This should be self-evident, but please don’t drink and drive.  On a snowmachine YOU are the designated driver.

              I had the opportunity a couple of years ago to accompany a State survey crew along a section of the Iditarod National Historic Trail west of the Susitna River.  It was late May and almost all the snow had given way to the spring warmth.  I had traveled the trail in the winter for several years, but I had never seen it without snow.  The first thing that struck me was the amount of trash on the trail.  Years of winter accumulation were obvious everywhere.  Many of these areas are extremely difficult to access in the summer, so the litter continues to accumulate.  When you see trash in the winter please pick it up.  Don’t add to the accumulation.

              Be aware of winter runways.  You will find them all over backcountry Alaska during the winter.  Winter runways are quite vulnerable to snowmachines.  Most ski equipped planes land at speeds in excess of 45 mph, have little directional control on the ground, and have no brakes.  They depend on a runway that is flat and straight.  Alaska Statute Section 02.20.050 makes it illegal to interfere with a winter runway, and that includes driving a snowmachine on it.  If you should find yourself inadvertently on a runway, there are a few simple rules to follow that will leave little or no damage.  First and foremost, be on the lookout for signs of a winter airstrip.  Scrub spruce, poles or other objects in a straight line, snow packed in a straight line, windsocks, or the presence of a parked airplane should be clues.  If you find yourself accidentally on a runway, travel in a straight line to the end of the runway and exit at either end.  If you approach a runway from the side and can’t turn around, go straight across at a perpendicular (90 degree) angle to the runway.  This will result in a speed bump, but won’t have any directional affect on a landing or departing ski plane.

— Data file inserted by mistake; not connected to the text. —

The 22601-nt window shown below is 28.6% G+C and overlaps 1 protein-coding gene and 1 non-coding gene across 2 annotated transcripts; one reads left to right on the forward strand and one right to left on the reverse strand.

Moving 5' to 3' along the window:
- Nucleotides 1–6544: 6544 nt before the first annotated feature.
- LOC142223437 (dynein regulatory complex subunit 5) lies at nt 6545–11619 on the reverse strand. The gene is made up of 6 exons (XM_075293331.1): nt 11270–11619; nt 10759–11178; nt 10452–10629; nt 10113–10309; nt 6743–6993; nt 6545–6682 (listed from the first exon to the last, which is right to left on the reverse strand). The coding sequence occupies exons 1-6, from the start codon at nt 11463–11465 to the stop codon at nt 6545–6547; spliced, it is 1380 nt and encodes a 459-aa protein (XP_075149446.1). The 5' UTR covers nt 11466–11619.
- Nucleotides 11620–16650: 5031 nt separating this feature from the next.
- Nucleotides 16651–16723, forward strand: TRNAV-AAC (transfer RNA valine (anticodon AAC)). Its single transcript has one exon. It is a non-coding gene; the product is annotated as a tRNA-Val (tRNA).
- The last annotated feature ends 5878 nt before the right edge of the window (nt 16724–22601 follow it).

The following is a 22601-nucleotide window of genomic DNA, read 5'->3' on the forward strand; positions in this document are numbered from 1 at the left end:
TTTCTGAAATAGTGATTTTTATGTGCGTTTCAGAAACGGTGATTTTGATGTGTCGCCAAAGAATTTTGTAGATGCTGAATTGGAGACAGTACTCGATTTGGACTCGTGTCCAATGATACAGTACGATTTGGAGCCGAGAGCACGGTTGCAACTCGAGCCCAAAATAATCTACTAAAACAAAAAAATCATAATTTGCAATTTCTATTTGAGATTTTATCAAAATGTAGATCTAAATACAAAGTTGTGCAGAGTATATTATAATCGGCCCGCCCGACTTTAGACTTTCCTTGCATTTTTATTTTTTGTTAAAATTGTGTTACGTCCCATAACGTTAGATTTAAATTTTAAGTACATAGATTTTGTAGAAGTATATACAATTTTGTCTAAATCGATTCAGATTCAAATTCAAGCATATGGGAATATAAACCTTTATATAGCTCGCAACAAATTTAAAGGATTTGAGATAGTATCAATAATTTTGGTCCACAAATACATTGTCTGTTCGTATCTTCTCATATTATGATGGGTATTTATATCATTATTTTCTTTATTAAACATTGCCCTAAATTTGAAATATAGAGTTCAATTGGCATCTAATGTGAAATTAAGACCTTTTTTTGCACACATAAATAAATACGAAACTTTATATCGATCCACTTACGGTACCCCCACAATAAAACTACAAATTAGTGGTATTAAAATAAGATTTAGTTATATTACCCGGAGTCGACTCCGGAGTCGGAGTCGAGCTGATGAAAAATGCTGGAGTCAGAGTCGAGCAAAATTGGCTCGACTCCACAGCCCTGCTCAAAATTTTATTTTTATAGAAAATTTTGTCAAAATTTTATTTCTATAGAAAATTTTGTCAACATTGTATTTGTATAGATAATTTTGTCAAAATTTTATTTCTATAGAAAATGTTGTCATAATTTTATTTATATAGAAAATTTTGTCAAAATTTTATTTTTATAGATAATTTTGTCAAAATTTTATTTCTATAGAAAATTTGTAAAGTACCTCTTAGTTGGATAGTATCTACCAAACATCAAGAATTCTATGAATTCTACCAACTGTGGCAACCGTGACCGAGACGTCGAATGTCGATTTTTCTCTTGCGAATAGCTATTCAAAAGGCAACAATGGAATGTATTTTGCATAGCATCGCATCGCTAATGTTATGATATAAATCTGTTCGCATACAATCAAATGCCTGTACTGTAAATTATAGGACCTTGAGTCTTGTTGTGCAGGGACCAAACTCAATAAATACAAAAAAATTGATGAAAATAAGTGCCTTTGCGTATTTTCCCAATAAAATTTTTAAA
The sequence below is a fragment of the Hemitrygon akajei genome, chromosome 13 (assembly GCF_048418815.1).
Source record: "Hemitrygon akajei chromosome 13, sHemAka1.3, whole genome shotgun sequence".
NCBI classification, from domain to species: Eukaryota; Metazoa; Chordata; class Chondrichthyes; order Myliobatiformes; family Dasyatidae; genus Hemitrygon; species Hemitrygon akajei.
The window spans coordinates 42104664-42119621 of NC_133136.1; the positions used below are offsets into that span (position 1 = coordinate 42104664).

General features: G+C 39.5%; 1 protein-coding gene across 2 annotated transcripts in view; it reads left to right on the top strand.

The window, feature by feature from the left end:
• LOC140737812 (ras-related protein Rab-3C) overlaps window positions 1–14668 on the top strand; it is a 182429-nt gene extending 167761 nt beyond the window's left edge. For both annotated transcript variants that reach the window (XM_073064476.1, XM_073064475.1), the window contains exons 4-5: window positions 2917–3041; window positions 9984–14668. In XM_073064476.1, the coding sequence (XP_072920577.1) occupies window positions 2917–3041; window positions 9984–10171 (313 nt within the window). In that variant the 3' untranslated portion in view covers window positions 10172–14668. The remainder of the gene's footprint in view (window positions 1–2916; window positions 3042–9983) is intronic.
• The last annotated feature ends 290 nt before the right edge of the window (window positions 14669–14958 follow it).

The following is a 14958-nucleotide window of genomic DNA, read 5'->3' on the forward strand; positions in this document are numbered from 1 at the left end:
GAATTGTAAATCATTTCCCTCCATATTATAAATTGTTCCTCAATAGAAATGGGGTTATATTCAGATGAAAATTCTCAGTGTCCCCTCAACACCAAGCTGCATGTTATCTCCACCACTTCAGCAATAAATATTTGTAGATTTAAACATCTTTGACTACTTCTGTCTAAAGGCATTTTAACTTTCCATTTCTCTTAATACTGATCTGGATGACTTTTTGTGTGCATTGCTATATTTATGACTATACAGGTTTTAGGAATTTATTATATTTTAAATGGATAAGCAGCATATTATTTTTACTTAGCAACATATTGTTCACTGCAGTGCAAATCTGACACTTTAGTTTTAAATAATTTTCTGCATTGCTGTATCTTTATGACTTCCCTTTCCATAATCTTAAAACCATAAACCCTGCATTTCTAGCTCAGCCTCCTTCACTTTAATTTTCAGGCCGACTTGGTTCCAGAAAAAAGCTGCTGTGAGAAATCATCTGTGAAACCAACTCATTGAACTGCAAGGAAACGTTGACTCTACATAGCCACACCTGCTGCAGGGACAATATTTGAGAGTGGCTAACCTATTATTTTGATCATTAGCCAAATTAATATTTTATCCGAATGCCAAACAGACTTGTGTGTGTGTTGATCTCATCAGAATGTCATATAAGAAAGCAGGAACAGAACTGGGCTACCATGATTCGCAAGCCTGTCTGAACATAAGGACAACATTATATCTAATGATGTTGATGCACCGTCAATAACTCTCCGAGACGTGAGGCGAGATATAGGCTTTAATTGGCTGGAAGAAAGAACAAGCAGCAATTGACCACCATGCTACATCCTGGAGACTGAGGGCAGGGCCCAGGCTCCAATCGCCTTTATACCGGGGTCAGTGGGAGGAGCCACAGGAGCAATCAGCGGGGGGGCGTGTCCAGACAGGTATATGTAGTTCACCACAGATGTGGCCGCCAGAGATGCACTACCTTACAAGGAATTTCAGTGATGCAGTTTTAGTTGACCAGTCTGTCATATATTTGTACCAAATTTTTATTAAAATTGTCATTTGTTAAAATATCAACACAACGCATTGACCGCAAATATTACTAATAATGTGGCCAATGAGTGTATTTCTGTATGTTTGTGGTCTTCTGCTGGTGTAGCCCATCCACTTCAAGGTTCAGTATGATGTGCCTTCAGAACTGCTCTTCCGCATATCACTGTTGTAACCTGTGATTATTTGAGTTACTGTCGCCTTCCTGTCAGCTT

There may come a time while traveling in backcountry Alaska that an emergency forces you to seek shelter.  There are numerous recreational cabins, homesteads and trappers cabins scattered around the State.  Although I can’t speak for all of the owners, I know that many of them do no object to the use of their cabins in a bonafide emergency.  If you find yourself in such a situation use what is needed and replace what you can.  If you use firewood put back more than you take, if possible.  Make an attempt to contact the owner when you return home and offer thanks and compensation.  At a minimum a note of thanks should be written and left behind.  For many cabin owners knowing their cabin helped someone in need and that the user treated the cabin with respect is often thanks enough.